What I love about private enterprise is that it is competitive. If you do not provide your customers with good support, they go to your competitors. When a problem develops, you focus on fixing the problem, not the blame. This usually involves some sort of negotiation involving an improvement in the support process or product. All interested parties are brought to agreement through a compromise in which all parties get something important, as a means of improving, emphasizing the positive aspects of the process, not ending the process, but moving forward.
What is the value of the Adirondack Wildlife Refuge to the citizens of New York State? For starters, 50,000 people visit the Refuge every year. To most Chambers of Commerce and Visitor Bureaus, that means more hotel and motel rooms, and more seats in restaurants. No one doubts that we are valuable to the local economies, and our reviews on Trip Advisor and other rating systems bear this out. More importantly, every school and college within 100 miles of the Refuge, routinely sends their students to the Refuge, so these professors and teachers obviously see value in exposing their students to our education program. During this process, the DEC has never discussed or even acknowledged any values to the citizenry beyond their rules and regulations.
Did we ever lie to the DEC? Yes, and their constant bullying tactics make this an almost unavoidable tactic. After the first bear escape, in an attempt to save the job of the young man, Chris Mattern, in charge of the bears, I suggested that we tell the DEC that the bears bent over a sapling and climbed out. The employees had nothing to do with Wendy’s violations, which never had anything to do with the care of the animals, and were certainly not intended to hurt the public or the students that we serve. Every rehabber we know is terrified of the DEC.
Wendy is dying, and I’ll be 74 in October. I’m looking to retire and spend more time writing and caring for the love of my life through home hospice. The DEC has many fine employees, and we’ve been friends with many, from the rangers we need more of in the high Peaks areas, to field workers in Region 5. The DEC bureaucrats in Albany, on the other hand, appear to have developed a vendetta against Wendy and I, in her case because of the violations, and me because I never hesitate to tell the regulators exactly what I believe, a strategy that works well in private enterprise, not so well with government bureaucrats whose actions are not generally understood or followed by the citizenry they are supposed to serve.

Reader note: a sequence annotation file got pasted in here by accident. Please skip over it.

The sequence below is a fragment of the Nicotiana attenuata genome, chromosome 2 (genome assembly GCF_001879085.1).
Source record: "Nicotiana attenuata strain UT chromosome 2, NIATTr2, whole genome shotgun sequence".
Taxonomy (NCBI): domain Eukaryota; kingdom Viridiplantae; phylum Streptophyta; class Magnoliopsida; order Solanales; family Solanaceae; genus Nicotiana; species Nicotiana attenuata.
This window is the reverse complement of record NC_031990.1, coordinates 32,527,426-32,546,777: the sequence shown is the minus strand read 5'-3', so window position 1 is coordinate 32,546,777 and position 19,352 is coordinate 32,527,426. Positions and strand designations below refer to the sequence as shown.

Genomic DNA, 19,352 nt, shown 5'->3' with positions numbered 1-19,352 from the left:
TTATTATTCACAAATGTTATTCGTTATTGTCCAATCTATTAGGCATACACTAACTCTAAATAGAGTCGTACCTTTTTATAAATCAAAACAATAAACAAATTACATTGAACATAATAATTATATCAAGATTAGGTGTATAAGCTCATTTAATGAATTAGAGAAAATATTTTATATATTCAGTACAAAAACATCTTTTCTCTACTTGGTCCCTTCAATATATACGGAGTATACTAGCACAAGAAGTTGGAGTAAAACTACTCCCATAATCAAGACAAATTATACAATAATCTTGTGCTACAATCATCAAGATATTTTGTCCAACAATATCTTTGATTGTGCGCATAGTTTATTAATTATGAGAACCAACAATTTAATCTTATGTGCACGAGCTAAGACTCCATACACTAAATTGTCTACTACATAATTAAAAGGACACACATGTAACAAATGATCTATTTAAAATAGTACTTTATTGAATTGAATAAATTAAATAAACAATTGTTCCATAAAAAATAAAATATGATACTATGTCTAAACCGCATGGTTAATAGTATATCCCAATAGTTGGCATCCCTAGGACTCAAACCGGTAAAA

Wendy and I are already out of the picture, and the Wildlife Refuge has a great new team including vets and rehabbers who are ready and able to take over. We have requested that the Collect and Possess license be awarded to Kevin and Jackie Woodcock, owners of SkyLyfeADK, experts on bees and butterflies, as well as very learned naturalists and teachers. Jackie is a frequent contributor to the Almanack, see https://www.adirondackalmanack.com/author/jwoodcock. Kevin is a skilled craftsman who designs, and with Jackie rebuilds enclosures for our mammals and birds of prey, according to ZAA standards.
They did not start working for the Refuge until the violations Wendy was charged with had already occurred, so there is no reason to taint them with the same brush. Wendy and I are reduced to landlords, since we own the property the Refuge is situated on, and the physical Refuge would be leased from us, and managed by Nature Walks Conservation Society, a certified 501c3 organization with their own team of producers, writers and scientists.
The DEC has been sitting on Kevin and Jackie’s application for a month. When we called to check on the status of the app, we were told they hadn’t received it, and when we cited the dated return registered noticed from the post office, the person we spoke to asked us not to tell anyone about the phone call.
Unfortunately, the head of Special Licenses for the DEC seems determined to ignore all the good the Refuge does for tourism and education. With Wendy and I out of the picture, all the head of Special Licenses needed to do to allow the Refuge to remain open, and allow citizens, tourists and students to continue benefiting from the ongoing education the Refuge provides, was to approve the Woodcocks as the new Collect and Possess License, something he could accomplish with the stroke of a pen today. As things stand today, we have rehomed all animals except the bears, coyotes and wolves, all of whom have designated new homes, so this whole process has become a moot point.
The Wildlife Refuge is not going anywhere. This is still a free country with freedom of speech. We will simply change our format, and educate on other topics, such as the collapse of insects, which are the base of the food change, on the real evidence behind climate change, which you don’t learn about during the constant shouting in media between left and right, and what that means for your children and grand children. Another interesting topic is livestock, how it is treated and where the animals we consume and exploit under horrendous conditions came from.
Most folks know that the wolf was the earliest domesticated animal, even though it appears they had as much to do with becoming man’s best friend as we did. Did you know that all cattle and cows are descended from an incredibly dangerous ungulate called an aurochs? Why are homo sapiens the last human being on earth?